A colorful bundle of Echino fat quarters came to me as a gift from my daughter several years ago, and I immediately wanted to make them into a Tabula Rasa Jacket (TRJ). But, fat quarters (18” by 22 1/2 “) are challenging when designing garments, especially if you want to feature the fabric in large pieces.
Echino fabrics are only sold at select stores so my search for a couple large pieces of coordinating fabrics was slow. I was also struggling to find a unifying theme; polka dots, glasses, bucks, or other fanciful animal prints. Because the fat quarters were so varied, I had to carry them with me, even to France for a quilt show in 2015. On that trip, I purchased 2 additional fanciful animal prints in a similar weight heavy cotton/linen, and the same wheat colored background. Then, to expand my options, I stumbled upon the wheat colored Echino bucks print and purchased a yard of it too.
I spread out all the fabrics on the cutting table for study in January 2016 as we were developing the Rain or Shine Variations (RSV)for the TRJ. In my zipper stash I had a long wheat color molded plastic separating zipper that complimented the fabrics perfectly. Here was a start.
I decided to feature the glasses prominently. It was the most consistent motif, appearing large on one print and on the Bucks in several other prints. Because I have worn glasses full time since the 4th grade, it just felt right and was a unifying theme for the primary sections of the TRJ.
A plan formed in my mind to divide the front and back TRJ pattern pieces along the middle HBL (Horizontal Balance Line). I could use the fat quarters for the 14” upper body pieces and the 17” lower body sections. The pleated back feature for the RSV would be the perfect way to add ease in the back and use another fat quarter.
The pieces began to fall into place as I prioritized my favorite fabrics for the most visible sections.
Using the selvages was another priority since the Echino fabric has such fanciful selvages. Inserting it between the bodice and skirt of the coat’s front and back would keep each section isolated, allowing the eye to observe more print combos.
Once I had planned the jacket’s front and back, the green cats seemed a natural choice for the sleeves. Next, the side panels and sleeve cuffs were designed to add symmetrical asymmetry and color balance. Each would feature the same fabric grouping in alternating color schemes. The roll back cuffs gave me more places to feature interesting fabric.
Because the fat quarters limited the jacket’s length, I would use the spread collar to finish the neck. It added just enough length for the zipper instillation. It is hard to resize molded plastic zippers so designing around the zipper’s length is best.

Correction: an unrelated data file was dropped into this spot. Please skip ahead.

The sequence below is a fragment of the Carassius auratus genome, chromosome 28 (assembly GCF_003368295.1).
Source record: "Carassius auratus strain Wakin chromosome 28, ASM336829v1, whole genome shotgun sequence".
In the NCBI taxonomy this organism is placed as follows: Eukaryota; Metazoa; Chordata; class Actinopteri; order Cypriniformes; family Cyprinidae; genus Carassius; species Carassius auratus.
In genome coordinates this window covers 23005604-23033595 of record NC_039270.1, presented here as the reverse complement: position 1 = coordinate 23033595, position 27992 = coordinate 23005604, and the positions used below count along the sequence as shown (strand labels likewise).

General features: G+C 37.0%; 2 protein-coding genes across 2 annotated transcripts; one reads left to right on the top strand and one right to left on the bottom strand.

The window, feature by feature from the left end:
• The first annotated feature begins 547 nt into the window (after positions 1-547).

In my planning, I discovered that there was going to be enough sleeve fabric left for a detachable hood, another RSV feature I wanted to test on this jacket. The hood’s lining and all the facings and finishes were to be cut in the tiny hedgehog print which I hoped would tie all the chaos together.
Once the planning was complete, it was time to cut everything out. First, I made the adjustments to my TRJ front for the RSV with the zipper front. In order to break the front pattern into pieces, I traced off the front and cut apart the copied pattern piece along the middle HBL which runs through the dart on the AB front and the lower dart on the CD front. Next I folded out the dart, and added 5/8” seam allowance to the upper body and lower skirt patterns, labeling them accordingly. The new seam was going to incorporate the dart so I would not have to fit it in around the decorative seam.
(If you have the original printing of the TRJ the HBL runs under the dart. Follow the “PS” directions after my signature to create your divided pattern)
The directions for splitting the back and adding the pleat are on page 4 of the RSV instruction booklet and I followed them, but made the insert from a coordinating fabric.
Now it is your turn. Pull out your fabric collections and begin planning a fun spring coat like this “Spectacle”. Need some reassurance, take my Wow! Wearable Art Jackets class at the Atlanta or Cleveland Original Sewing and Quilt Expo for even more tips.
When I was working on this coat I was so afraid that it was just too much! But now that it is complete, the joyous colors and fanciful prints delight me every time I wear it. Plan to read more about this jacket in next week’s post too!
Happy Sewing, RAE
PS To adjust the front pattern from the original printing of the TRJ, move the HBL up so it intersects through the center of the lowest dart, then trace off the front pattern including this HBL and the dart lines.
Cut the pattern in half along the new HBL and fold away the dart.
Add a 5/8” seam allowance to each pattern piece along the cut edge. Now you are ready to cut and sew.